http://caselaw.lp.findlaw.com/scripts/getcase.pl?court=US&vol=000&invol=03-1454#concurrence1

    Mark Kleiman once suggested that the entire Federal law on marijuana should basically consist of 1) States can make their own laws concerning marijuana and 2) It’s a Federal offense to import marijuana into a state in violation of that state’s laws. Something like that sounds pretty reasonable to me. But, few politicians, including, I suspect, very few of the so-called “small government” and “states rights” Tea Party candidates, would support such a law.

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  22. john personna says:

    Good place to invest your money. Grow and sell pot. Gain a fortune.

    If Burpee seeds doesn’t have a line on supply, they should.

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  23. john personna says:

    No offense, but I would care more about California’s concerns if it weren’t one of the states most frequently involved in nationalizing it’s own state preferences.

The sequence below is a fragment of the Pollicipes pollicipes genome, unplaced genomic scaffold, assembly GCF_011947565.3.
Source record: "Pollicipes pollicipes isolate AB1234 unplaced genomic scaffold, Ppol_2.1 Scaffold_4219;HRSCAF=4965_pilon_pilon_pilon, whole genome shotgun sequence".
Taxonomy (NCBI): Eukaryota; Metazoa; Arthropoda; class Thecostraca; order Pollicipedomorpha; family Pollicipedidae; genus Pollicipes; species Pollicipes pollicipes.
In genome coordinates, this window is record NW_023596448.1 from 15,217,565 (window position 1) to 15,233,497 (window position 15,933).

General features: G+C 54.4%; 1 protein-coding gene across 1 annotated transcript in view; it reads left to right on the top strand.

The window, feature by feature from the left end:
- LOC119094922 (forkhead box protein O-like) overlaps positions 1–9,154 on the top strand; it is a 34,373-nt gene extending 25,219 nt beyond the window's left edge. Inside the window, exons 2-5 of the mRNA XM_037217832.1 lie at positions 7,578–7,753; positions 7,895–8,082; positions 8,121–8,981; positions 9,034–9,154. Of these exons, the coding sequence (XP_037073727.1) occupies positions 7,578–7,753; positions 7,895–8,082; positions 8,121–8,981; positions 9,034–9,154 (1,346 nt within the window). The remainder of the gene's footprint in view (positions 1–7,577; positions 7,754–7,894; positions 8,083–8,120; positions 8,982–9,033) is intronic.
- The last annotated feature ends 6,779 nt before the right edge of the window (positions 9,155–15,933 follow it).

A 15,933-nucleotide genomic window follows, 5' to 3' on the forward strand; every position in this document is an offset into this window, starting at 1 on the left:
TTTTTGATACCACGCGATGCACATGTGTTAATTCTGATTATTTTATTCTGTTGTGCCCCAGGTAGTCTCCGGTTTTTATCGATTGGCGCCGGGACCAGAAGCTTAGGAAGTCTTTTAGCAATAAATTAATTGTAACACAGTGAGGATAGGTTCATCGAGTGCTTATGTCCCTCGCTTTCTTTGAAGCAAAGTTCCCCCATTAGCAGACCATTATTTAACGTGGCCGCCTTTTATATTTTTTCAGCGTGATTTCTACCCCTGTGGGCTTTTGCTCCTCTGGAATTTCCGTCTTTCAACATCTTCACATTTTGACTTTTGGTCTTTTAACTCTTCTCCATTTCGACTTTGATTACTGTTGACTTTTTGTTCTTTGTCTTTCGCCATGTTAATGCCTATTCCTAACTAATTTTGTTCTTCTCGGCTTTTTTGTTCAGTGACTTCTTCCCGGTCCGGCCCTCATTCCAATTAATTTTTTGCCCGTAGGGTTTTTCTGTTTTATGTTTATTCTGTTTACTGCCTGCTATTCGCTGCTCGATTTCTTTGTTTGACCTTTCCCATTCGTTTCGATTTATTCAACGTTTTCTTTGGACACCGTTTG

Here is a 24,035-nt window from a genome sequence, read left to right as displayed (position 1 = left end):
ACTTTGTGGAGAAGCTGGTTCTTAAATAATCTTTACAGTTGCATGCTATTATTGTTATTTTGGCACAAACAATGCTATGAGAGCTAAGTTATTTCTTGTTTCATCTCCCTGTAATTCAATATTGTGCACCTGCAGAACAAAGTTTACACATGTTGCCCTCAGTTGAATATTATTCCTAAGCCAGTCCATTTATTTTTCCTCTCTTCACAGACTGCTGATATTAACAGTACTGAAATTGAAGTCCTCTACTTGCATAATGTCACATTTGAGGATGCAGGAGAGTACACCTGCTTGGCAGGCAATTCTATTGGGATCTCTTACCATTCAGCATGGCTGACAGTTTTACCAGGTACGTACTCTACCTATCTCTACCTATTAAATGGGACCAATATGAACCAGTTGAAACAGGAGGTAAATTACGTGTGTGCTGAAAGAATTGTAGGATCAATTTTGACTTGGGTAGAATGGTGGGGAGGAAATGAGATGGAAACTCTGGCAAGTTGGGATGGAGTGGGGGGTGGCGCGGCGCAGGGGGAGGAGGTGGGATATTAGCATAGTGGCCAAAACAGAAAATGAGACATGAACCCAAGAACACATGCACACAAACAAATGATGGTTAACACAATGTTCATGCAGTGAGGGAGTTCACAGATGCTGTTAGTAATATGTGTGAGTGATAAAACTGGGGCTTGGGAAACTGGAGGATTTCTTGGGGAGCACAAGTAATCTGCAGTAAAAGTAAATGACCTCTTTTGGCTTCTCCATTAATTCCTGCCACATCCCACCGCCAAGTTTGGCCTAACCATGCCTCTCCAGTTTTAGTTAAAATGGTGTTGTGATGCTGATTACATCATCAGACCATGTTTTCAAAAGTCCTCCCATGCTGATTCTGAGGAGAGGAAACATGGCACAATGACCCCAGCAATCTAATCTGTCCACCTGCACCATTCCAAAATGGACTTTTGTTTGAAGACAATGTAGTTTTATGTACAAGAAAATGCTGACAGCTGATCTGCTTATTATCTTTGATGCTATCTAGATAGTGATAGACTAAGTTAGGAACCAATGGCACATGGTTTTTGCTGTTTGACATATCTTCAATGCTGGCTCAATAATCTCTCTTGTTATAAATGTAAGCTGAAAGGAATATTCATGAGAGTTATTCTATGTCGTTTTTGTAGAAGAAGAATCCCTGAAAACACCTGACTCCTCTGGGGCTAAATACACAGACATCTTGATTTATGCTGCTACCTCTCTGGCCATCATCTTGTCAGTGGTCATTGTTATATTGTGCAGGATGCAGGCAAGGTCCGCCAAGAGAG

California only does that through market power 😉

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  24. PD Shaw says:

    I strongly suspect Doug is familiar with Gonzales, nay there be few nights where he doesn’t awaken in a cold sweat screaming Scalia!!!!!

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  25. Brummagem Joe says:

    “California only does that through market power ;-)”

    A bit like Texas was trying to do with educational textbooks?

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  26. john personna says:

    “A bit like Texas was trying to do with educational textbooks?”

    It’s the same dynamic. They can try, and people within and without the state can push back.

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  27. The real question is where the California law enforcement establishment is on Prop 19. If they refuse to assist the feds collect intelligence or evidence on marijuana distribution, it’s going to be hard for the federal government to do anything about it. They simply don’t have the resources to enforce the federal law without assistement from state and local police and prosecutors.

    Sadly, it’s far more likely that the state and local law enforcement will ignore prop 19 and continue doing everything they do now with the one exception of turning all the information to the feds for the final prosecution.